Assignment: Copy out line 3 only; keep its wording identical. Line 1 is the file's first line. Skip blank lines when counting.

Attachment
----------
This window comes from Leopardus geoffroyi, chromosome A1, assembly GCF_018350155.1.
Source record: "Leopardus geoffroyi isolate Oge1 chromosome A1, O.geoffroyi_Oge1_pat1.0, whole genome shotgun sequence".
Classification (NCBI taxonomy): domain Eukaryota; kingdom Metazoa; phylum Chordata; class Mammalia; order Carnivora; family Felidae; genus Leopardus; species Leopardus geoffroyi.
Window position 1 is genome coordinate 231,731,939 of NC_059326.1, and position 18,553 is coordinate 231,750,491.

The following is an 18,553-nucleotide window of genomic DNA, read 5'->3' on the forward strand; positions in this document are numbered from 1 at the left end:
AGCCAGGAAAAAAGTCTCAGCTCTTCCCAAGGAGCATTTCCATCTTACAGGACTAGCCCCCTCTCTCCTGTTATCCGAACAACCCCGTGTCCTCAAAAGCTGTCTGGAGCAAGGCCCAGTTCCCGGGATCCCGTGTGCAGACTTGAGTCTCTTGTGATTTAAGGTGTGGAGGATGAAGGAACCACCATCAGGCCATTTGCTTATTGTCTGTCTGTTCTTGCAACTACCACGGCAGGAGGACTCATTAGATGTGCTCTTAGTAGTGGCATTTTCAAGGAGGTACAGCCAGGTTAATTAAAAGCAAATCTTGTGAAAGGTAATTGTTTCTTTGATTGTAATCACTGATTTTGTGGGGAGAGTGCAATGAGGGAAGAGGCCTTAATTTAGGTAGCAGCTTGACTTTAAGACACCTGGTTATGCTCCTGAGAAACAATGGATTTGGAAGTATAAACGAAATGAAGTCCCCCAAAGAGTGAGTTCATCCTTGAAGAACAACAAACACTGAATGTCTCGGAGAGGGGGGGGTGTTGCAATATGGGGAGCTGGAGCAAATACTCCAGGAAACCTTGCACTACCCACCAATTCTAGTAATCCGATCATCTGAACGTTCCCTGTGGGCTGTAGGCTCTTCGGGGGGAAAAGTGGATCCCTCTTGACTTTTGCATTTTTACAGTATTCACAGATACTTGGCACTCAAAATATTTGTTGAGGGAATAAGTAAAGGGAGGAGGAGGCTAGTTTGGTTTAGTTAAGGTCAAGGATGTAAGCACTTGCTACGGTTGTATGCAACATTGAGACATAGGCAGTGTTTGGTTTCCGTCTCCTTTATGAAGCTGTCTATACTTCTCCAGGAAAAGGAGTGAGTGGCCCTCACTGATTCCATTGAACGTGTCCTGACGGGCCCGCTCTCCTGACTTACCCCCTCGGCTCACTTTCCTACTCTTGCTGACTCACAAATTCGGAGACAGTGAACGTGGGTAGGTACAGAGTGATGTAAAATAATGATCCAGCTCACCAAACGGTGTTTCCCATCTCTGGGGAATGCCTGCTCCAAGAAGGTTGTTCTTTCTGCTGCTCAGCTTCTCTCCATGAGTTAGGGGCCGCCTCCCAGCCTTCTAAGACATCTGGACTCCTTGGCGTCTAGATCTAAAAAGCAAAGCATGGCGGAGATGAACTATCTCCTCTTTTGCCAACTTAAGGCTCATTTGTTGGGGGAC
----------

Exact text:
Classification (NCBI taxonomy): domain Eukaryota; kingdom Metazoa; phylum Chordata; class Mammalia; order Carnivora; family Felidae; genus Leopardus; species Leopardus geoffroyi.